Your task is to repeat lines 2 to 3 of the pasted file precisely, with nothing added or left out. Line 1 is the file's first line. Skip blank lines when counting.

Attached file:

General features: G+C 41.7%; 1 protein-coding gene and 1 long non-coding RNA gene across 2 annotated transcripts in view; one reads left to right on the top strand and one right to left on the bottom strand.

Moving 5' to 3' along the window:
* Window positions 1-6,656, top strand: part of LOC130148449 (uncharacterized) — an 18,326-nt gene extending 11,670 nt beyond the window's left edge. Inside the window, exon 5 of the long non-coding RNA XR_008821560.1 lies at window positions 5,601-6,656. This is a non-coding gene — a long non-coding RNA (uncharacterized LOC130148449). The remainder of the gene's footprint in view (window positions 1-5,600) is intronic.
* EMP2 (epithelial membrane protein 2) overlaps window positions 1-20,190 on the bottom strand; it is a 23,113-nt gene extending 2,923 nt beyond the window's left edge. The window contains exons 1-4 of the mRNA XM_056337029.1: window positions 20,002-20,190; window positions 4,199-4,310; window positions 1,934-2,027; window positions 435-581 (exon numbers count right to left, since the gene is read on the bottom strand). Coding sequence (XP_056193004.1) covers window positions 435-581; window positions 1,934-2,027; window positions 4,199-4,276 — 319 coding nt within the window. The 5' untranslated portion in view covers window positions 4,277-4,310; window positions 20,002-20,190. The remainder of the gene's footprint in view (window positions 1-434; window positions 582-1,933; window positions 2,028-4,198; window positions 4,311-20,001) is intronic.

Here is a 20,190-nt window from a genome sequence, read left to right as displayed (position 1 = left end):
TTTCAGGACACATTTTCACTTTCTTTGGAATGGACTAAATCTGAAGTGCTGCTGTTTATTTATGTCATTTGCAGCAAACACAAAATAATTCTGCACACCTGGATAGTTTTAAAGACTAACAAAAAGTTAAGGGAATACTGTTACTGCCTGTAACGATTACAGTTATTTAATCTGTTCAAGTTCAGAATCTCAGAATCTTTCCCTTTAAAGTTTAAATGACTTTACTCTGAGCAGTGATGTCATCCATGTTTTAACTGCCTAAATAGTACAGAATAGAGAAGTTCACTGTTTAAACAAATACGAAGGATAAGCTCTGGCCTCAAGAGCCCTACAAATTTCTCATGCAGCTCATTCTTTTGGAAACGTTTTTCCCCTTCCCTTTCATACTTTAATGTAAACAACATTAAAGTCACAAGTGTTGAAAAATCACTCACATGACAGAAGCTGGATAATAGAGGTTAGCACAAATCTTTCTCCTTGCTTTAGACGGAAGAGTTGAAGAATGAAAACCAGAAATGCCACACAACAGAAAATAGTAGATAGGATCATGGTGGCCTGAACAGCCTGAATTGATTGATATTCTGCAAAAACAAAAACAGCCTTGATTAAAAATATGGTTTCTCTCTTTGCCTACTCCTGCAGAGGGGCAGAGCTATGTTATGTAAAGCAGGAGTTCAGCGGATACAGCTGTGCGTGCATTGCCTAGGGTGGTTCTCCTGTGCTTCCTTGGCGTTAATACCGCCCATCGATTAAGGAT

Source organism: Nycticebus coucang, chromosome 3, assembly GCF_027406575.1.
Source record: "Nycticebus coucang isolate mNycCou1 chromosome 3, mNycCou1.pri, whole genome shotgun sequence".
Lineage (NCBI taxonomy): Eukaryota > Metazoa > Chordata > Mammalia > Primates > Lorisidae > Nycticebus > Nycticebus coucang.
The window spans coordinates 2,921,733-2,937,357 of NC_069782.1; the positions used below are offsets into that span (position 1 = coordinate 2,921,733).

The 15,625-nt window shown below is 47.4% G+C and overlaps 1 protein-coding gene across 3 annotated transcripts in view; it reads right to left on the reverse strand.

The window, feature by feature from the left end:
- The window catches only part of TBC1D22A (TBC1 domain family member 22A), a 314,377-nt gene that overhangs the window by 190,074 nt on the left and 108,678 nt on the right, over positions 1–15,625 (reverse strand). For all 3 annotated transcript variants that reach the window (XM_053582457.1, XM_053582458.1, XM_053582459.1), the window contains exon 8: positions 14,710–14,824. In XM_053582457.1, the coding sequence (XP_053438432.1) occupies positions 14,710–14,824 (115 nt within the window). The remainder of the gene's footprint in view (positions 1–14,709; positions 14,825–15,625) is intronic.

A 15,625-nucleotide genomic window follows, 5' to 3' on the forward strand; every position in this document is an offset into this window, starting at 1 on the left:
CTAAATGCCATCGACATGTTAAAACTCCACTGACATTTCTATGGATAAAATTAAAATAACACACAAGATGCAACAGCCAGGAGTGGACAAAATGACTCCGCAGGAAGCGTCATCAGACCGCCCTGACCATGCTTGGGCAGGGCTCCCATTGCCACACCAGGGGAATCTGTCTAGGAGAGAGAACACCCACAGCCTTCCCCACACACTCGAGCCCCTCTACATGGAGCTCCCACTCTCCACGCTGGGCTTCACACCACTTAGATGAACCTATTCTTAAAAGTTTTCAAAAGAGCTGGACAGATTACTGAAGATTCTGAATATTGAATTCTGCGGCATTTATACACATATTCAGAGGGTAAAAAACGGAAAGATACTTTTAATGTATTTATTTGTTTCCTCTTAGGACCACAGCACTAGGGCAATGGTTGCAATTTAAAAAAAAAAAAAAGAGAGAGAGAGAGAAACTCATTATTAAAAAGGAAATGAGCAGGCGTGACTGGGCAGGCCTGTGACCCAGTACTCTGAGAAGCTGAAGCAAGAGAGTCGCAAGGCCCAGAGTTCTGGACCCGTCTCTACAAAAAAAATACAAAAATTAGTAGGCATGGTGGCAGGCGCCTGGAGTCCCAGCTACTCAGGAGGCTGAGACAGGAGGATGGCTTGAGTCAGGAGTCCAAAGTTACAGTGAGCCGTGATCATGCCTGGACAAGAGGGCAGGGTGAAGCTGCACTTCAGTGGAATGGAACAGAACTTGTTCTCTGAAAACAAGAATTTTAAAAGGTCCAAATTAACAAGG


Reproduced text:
Moving 5' to 3' along the window:
* Window positions 1-6,656, top strand: part of LOC130148449 (uncharacterized) — an 18,326-nt gene extending 11,670 nt beyond the window's left edge. Inside the window, exon 5 of the long non-coding RNA XR_008821560.1 lies at window positions 5,601-6,656. This is a non-coding gene — a long non-coding RNA (uncharacterized LOC130148449). The remainder of the gene's footprint in view (window positions 1-5,600) is intronic.